On September 14, 2015, signals from one of the Universe’s most mind-boggling, powerful events produced the tiniest signal in a pair of detectors, one in Louisiana and one in Washington state. They’d detected two already-wild objects, black holes, slamming into one another.
You’re probably familiar with black holes as cosmic vacuum cleaners, but they’re a little bit more complex than that. One core takeaway of Einstien’s theory of gravity is that heavy enough things actually change the shape of the space around them, and gravity is how we experience this warping. Black holes are regions of space so small and massive that they carry a point-of-no-return, an “event horizon” beyond which space is so warped that every path that anything could travel leads to the black hole’s middle. Nothing, not even light, can escape.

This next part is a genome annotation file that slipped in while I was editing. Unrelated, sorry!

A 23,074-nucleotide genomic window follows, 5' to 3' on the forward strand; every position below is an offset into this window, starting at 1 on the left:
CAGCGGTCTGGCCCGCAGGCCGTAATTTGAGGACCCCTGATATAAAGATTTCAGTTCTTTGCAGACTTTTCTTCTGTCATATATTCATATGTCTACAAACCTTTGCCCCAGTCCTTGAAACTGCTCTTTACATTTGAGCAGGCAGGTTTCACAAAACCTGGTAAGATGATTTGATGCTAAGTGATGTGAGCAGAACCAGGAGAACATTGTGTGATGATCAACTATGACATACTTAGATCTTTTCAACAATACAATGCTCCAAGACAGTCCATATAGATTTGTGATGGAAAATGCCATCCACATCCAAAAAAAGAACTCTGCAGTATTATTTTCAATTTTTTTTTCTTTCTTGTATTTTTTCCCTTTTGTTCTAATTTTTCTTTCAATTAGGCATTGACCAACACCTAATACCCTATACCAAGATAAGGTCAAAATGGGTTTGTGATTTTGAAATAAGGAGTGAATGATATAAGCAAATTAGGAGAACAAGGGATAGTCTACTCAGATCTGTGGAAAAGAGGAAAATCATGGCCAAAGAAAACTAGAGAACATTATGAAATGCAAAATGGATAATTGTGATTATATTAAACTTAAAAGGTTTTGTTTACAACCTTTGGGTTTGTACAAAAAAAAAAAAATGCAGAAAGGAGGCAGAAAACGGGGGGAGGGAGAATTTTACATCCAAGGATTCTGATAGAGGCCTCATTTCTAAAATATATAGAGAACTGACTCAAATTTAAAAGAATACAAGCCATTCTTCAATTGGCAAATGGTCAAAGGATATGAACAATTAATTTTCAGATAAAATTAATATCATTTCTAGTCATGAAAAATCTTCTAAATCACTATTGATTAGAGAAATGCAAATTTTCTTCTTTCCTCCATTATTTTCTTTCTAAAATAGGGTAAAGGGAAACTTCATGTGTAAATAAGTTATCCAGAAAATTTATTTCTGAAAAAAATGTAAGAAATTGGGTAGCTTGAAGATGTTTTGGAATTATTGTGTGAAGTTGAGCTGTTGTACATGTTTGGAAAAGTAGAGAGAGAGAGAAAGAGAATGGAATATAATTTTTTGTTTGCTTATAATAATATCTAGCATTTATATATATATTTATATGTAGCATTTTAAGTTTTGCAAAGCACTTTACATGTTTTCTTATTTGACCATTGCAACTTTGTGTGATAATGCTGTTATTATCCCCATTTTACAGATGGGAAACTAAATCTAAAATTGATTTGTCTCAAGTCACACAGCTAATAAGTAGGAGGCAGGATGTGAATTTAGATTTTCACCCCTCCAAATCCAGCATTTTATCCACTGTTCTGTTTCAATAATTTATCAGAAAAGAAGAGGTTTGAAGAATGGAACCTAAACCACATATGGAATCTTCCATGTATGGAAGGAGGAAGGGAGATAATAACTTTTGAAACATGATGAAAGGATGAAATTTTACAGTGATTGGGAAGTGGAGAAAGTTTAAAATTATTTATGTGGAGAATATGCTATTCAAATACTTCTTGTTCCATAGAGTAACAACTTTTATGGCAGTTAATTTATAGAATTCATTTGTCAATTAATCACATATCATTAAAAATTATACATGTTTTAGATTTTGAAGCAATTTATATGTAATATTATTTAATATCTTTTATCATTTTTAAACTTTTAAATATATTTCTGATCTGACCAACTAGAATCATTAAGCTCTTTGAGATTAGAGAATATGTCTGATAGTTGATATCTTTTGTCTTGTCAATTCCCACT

So, when two of these objects collide, you can imagine that something phenomenal happens, and indeed scientists have measured the result several times using the Laser Interferometer Gravitational-Wave Observatories, or LIGO, as well as the Virgo detector. For this week’s Giz Asks, we asked scientists to give us the nitty-gritty.